Business Has Positive Role in International Development
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Business Has Positive Role in International Development

Business has a positive proactive role to play in international development—alleviating poverty in the developing world—and can best contribute by focusing on what it does best: creating jobs and supporting local businesses, according to a new survey.

Paul Holmes

Business has a positive proactive role to play in international development—alleviating poverty in the developing world—and can best contribute by focusing on what it does best: creating jobs and supporting local businesses, according to a new survey: Business and International Development: Opportunities, Responsibilities and Expectations.

The survey, conducted by Edelman, the Corporate Social Responsibility Initiative of Harvard’s Kennedy School of Government, and Prince of Wales International Business Leaders Forum, sought the opinions of Fortune 500 companies, global NGOs, investors and the media about the role and responsibility of business in international development.

“The research findings indicate that thanks to the growing ranks of responsible companies and responsible NGOs, we are moving away from an era too often dominated by the focus on ‘what business should not do’ to a period which recognizes ‘what business can do,’” says Adrian Hodges, managing Director of the Prince of Wales International Business Leaders Forum. “This shift in mood will have the most impact if companies are given appropriate incentives to invest in different business models and new markets, and if civil society and public sector partners are willing to come to forward to form partnerships for common goals.”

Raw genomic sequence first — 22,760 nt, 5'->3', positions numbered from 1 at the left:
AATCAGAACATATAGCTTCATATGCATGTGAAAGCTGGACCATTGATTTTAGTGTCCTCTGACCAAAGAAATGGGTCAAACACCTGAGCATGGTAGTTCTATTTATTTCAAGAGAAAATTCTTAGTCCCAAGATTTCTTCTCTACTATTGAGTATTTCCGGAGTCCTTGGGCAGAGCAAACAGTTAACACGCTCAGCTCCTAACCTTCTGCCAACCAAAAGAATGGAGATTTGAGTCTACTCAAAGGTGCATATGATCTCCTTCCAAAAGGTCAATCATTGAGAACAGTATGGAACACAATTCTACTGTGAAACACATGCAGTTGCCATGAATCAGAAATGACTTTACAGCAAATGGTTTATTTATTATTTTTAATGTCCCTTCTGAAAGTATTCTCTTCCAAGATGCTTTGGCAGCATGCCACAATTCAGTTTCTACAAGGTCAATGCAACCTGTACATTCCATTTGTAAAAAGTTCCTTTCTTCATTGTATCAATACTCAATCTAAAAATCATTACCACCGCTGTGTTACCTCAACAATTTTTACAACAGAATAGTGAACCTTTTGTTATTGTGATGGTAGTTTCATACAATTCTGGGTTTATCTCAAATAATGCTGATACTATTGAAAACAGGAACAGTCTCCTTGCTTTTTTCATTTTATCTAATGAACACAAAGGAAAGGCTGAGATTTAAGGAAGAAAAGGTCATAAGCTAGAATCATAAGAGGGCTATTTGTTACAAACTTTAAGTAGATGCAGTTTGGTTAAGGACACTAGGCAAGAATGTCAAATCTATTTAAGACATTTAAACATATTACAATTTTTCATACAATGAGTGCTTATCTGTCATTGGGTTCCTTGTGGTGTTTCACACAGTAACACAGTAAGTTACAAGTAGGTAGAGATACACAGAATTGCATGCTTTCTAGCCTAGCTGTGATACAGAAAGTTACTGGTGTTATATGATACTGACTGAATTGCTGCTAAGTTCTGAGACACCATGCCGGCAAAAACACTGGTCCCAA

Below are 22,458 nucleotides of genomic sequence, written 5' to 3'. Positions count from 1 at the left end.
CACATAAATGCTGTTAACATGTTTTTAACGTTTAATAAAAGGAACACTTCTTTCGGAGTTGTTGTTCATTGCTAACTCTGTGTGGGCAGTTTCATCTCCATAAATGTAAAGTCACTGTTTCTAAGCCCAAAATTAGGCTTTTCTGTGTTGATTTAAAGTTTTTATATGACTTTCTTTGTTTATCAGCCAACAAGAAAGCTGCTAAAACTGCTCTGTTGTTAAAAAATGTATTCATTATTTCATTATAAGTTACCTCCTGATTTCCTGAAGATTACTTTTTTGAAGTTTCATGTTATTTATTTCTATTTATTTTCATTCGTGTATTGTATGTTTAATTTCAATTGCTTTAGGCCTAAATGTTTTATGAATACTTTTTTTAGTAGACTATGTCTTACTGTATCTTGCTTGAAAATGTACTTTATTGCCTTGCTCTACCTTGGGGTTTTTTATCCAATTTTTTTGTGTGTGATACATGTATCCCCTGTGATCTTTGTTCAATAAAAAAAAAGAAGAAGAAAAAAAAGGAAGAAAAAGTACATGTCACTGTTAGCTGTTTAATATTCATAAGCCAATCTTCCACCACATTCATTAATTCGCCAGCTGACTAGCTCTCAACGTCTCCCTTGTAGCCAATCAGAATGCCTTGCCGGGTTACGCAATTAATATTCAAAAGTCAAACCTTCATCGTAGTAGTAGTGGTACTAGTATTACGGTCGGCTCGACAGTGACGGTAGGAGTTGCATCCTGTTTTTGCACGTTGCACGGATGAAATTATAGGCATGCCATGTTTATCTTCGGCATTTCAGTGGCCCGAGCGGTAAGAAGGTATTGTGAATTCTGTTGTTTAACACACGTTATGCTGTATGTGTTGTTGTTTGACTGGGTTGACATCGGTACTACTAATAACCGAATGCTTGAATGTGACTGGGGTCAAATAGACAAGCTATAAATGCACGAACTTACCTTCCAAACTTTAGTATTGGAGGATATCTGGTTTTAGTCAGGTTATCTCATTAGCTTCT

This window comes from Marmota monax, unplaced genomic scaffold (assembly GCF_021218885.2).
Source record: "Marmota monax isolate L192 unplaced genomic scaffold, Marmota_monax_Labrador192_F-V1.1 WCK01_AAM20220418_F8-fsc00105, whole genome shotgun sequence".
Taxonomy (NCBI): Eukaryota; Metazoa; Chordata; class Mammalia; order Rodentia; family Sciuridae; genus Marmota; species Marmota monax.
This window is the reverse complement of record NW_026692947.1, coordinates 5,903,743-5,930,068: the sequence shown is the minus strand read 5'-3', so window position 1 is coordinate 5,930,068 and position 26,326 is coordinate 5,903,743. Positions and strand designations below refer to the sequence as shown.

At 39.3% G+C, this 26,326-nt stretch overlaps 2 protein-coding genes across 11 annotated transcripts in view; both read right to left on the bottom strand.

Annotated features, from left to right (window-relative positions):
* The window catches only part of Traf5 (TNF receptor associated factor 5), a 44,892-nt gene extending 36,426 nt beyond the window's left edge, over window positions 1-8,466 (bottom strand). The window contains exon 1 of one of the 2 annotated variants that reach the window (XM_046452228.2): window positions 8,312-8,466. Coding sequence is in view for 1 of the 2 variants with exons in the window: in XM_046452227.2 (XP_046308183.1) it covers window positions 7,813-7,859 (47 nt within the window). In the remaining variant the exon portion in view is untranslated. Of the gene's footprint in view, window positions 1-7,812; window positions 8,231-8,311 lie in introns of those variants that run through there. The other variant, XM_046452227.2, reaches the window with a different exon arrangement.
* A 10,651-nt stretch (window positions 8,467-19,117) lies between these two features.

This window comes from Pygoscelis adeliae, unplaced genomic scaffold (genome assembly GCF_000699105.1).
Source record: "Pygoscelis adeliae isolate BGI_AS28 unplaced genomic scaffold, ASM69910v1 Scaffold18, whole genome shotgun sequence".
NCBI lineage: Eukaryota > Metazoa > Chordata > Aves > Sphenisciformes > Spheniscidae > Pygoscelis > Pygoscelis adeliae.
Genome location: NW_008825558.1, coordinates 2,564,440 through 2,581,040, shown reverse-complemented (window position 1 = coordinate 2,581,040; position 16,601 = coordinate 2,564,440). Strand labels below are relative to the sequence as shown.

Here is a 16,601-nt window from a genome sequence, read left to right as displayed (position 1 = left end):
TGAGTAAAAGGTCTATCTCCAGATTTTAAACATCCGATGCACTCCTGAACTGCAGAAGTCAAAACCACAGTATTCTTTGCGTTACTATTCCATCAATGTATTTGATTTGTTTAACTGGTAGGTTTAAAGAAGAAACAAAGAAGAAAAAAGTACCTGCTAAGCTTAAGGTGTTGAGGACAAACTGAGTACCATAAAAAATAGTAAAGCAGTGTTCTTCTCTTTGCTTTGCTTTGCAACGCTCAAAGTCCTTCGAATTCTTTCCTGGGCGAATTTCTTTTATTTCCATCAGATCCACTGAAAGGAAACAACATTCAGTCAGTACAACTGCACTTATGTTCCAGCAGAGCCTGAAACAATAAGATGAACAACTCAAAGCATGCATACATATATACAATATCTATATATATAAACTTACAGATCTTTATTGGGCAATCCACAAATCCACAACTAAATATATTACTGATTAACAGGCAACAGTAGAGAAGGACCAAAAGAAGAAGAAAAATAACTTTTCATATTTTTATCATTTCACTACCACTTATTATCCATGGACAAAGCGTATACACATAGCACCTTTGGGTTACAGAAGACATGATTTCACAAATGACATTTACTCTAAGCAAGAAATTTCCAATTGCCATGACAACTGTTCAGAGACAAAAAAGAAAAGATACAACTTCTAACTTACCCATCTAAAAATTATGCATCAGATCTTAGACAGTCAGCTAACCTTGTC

While traditional definitions of international development have focused on economic growth, there is increasing recognition—particularly among NGOs, but also among a growing number of companies—that real development includes environmental and social indicators including improved living standards and empowerment of people.

And just as definitions of development differed, so did awareness and acceptance of the United Nations’ Millennium Development Goals: eight objectives (eradicate extreme poverty and hunger; achieve universal primary education; promote gender equality; reduce child mortality; combat HIV/AIDS, and more) designed to reduce poverty and improve the lives of people in developing country.

Some companies are engaged with the UN’s goals. One respondent from a telecommunications and electronics company says: “I think they are an opportunity to help companies think about their vision and their responsibility in a higher-level way… a way to organize and think about corporate citizenship and social responsibility objectives. I think they can be tremendously helpful and can serve as a bridge between the public and private sector.”

But others are skeptical. Says a respondent from the financial service sector: “I would describe them as nice… but they have no teeth.” And the majority of media respondents shared that skepticism. Says one: “I’m not impressed because they are very general and no one can say ‘no.’ It should be a more concrete commitment as to what we are going to do.”

Those responses send a signal to the NGO community and to multilateral organizations like the UN, says Edelman president Richard Edelman.